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Childhood Cancer Survivor Stories: Meet the Patients

Every cancer survivor’s story is different. Some children are diagnosed as infants and do not remember their illness. Other childhood cancer survivors were in their teens or 20s. Cancer had a huge impact on their lives.

There are more than 500,000 childhood cancer survivors in the United States. Often childhood cancer survivors have unique challenges because of the treatment they received. Knowing their stories can help fellow cancer survivors deal with similar issues.

Even though each cancer survivor story may be different, they all have one thing in common – they are all cancer survivors. Read their inspiring stories here. 

  • Haley's Story: Staying Alert to Late Effects

    When Haley, 33, a childhood cancer survivor, tells a new health care provider about her medical history, sometimes she detects a “deer in the headlights” type of reaction because childhood cancer is so rare. It’s important to become your own health care advocate and try to ensure your provider gets the information he or she needs before making decisions.

  • Lindsey’s Story: Relapse - Take it Day by Day

    When Lindsey’s leukemia came back after it had been in remission, she turned to others to help her through the tough times –God, family, friends, hospital staff, and the community as a whole.

  • Breast Cancer Risk

    Studies show that females who receive radiation to the chest have an increased risk of developing breast cancer later in life. Their risk is comparable to women with BRCA gene mutations in the general population.

  • Katie's Story: Building Relationships with Health Care Providers

    Because childhood cancer is so rare, health care providers may never care for a childhood cancer survivor. Those that do may not be aware of the possible late effects of childhood cancer treatment.

  • Patient Jenny with family at Camp Lighthouse
    Jenny’s Story: Conquer Worry about Child by Focusing on What’s Positive in Life

    Jenny was thrilled when her daughter, Mabry, finished chemotherapy, but she also had concerns — would the cancer come back? Learning how to handle anxiety is important.

  • Surviving Survivor Guilt

    Survivor guilt is when you feel guilty after surviving an event that others did not. Not all childhood cancer survivors will experience this feeling, but it’s not uncommon.

Cancer Survivor Stories of Teens and Young Adults

  • The Girl with Cancer in her... You’re Joking, Right?

    Ever hear the one about a 15-year-old girl diagnosed with cancer in her butt? Unbelievable, right? Cancer in your butt.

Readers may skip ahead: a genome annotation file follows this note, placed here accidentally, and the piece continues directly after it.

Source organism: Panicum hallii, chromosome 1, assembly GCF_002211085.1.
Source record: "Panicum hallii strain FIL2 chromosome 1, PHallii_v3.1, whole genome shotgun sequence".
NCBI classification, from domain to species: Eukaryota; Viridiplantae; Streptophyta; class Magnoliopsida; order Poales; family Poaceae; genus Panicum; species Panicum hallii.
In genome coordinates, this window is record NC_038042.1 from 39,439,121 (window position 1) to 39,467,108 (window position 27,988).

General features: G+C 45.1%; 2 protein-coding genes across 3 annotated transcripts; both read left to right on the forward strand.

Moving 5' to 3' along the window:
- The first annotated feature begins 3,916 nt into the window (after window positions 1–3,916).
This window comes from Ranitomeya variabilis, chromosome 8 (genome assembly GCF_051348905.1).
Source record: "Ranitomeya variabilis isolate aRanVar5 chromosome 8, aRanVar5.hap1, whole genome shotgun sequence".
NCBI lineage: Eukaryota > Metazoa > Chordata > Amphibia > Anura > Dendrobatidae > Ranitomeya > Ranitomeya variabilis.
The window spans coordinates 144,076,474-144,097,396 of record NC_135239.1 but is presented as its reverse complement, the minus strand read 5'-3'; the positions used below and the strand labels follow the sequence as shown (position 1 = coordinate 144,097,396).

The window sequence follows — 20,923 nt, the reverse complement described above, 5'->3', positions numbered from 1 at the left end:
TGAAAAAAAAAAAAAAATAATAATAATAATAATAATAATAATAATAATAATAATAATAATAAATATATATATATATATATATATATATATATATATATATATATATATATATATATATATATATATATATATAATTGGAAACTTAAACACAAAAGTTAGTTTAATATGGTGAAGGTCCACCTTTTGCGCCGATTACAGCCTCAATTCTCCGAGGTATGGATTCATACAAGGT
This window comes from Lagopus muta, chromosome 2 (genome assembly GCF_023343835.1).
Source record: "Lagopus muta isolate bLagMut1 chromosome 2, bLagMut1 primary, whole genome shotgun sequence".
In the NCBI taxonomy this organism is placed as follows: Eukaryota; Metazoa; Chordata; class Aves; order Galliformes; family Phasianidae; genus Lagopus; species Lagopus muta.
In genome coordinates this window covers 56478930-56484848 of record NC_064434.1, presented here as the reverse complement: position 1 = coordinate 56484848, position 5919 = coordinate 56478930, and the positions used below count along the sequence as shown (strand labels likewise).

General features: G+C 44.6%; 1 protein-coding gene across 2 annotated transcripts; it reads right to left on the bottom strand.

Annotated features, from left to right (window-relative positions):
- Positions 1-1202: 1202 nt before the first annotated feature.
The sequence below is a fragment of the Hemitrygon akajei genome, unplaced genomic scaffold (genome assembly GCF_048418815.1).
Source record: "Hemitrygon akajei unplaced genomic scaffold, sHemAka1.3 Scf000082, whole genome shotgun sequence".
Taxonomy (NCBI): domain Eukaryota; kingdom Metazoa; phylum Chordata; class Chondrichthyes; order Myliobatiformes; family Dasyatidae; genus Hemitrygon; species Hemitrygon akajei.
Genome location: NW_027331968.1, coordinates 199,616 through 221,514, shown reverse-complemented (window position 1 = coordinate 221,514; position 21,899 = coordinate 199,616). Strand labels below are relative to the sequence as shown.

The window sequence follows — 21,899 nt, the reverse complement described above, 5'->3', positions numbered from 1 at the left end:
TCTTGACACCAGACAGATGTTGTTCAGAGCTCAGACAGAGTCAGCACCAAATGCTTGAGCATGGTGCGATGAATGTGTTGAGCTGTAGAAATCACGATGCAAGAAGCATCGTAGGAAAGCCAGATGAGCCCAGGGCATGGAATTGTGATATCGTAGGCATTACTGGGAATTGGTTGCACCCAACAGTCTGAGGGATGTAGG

• Feel the Fear and Do It Anyway

    Fear speaks first and fear speaks loudest—but that does not mean it is a voice of reason, nor is it a voice of truth.

  • My Cancer Journey Helped Groom Me into the Young Adult I Am Today

    Javon shares his story of surviving 2 bouts of cancer. Learn how the support of family, friends, and his care team helped him through his cancer journey.

  • Cancer is a Scary Word

    I was always a very social girl. You could find me hanging out with my friends, going to football games, or shopping. When I was diagnosed at the age of 16 with papillary thyroid cancer, I was nervous to tell my friends. How would they react? Would my relationships change?

  • Patient Evan with family in group photo
    Dealing with Relapse

    When Evan’s cancer relapsed, it was hard news to hear. But he responded with the most powerful defense he could think of – a positive attitude.

  • My Journey Fighting Leukemia

    On December 13, 2016, I was diagnosed with leukemia. That was the day my journey began. A journey full of helplessness, fight, hope, anger, depression, anxiety, weakness, nausea, and many more emotions.

  • "My Setback is a Better Comeback"

    Jakayla shares her story about surviving acute lymphoblastic leukemia twice. Learn how her love of music and faith gave her strength.

  • Take Charge of Your Life

    MJ had a brain tumor called pineoblastoma during his preteen years. Now he is cancer-free and headed to college.

  • Micah holds up medal from climbing paralympics
    Life After Limb-Sparing Surgery

    After having limb-sparing surgery, Micah Winkle had to give up contact sports. After a year of recovery and trying new activities, Micah became a champion rock climber. 

Childhood Cancer Survivor Stories on the Together Blog